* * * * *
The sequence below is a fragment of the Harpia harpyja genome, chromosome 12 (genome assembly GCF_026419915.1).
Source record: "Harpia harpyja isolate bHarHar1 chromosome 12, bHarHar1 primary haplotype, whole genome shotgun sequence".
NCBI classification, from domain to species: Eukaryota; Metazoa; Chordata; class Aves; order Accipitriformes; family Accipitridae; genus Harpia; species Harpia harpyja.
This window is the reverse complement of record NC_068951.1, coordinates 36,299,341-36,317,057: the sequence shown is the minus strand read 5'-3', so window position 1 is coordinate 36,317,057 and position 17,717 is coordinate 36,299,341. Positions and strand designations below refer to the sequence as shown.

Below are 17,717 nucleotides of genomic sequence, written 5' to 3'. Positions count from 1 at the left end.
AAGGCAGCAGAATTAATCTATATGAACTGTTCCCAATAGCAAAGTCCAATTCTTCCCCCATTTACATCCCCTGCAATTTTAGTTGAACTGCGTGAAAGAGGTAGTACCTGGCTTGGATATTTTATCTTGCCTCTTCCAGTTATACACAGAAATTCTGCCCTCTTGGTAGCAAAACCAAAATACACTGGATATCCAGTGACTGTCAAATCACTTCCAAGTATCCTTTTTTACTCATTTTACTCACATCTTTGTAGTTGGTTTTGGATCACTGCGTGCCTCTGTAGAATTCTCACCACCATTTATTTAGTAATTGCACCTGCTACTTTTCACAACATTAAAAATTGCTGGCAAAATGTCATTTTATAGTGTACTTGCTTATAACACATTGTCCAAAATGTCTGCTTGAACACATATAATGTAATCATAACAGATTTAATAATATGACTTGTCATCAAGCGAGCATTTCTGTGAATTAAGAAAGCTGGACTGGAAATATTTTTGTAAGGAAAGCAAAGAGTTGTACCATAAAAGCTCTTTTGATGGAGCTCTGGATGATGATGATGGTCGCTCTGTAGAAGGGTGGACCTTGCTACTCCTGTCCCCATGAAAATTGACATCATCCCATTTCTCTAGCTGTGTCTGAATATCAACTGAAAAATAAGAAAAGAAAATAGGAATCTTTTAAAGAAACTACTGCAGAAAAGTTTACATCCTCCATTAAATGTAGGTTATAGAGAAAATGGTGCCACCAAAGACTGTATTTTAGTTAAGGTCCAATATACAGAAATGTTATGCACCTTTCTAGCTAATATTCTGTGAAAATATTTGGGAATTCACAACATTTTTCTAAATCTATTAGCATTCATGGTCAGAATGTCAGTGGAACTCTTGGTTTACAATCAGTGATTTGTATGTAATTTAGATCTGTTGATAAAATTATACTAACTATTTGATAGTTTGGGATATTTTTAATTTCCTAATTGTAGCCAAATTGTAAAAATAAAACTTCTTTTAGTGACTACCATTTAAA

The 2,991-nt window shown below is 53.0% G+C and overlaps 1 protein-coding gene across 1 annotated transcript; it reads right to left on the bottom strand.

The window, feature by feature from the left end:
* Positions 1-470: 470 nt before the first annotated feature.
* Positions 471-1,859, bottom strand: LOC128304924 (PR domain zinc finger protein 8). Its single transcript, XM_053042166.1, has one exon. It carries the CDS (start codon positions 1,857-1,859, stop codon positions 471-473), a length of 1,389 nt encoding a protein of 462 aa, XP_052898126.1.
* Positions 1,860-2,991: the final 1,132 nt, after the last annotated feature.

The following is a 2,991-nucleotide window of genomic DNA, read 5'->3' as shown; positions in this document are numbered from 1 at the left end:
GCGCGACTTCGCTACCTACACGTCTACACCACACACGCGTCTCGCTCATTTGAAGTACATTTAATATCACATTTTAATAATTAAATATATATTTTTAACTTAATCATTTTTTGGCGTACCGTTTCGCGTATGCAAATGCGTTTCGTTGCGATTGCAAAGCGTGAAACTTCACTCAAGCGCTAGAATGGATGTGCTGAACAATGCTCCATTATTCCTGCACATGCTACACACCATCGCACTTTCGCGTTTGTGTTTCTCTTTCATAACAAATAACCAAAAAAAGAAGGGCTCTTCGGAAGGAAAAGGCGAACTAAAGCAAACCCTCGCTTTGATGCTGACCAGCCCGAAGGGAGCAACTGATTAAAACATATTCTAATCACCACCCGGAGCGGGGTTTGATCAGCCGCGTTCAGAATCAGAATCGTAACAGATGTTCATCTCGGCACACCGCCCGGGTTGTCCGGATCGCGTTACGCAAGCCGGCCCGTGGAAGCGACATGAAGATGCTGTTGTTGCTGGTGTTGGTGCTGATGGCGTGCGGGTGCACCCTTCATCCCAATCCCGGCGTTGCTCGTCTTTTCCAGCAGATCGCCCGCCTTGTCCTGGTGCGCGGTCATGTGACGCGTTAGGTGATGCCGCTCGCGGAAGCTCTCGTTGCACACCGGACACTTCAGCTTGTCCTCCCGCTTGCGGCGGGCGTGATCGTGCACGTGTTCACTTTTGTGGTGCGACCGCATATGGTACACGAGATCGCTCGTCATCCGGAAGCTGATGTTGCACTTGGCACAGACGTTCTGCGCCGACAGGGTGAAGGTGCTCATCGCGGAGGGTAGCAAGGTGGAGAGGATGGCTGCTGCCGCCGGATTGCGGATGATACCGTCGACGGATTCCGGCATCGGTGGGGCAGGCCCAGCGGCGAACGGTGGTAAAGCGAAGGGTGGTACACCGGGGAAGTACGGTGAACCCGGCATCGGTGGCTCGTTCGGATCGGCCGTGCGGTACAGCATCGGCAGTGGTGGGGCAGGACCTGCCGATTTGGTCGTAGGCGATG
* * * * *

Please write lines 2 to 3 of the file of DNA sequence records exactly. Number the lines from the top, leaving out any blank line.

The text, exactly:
Source record: "Harpia harpyja isolate bHarHar1 chromosome 12, bHarHar1 primary haplotype, whole genome shotgun sequence".
NCBI classification, from domain to species: Eukaryota; Metazoa; Chordata; class Aves; order Accipitriformes; family Accipitridae; genus Harpia; species Harpia harpyja.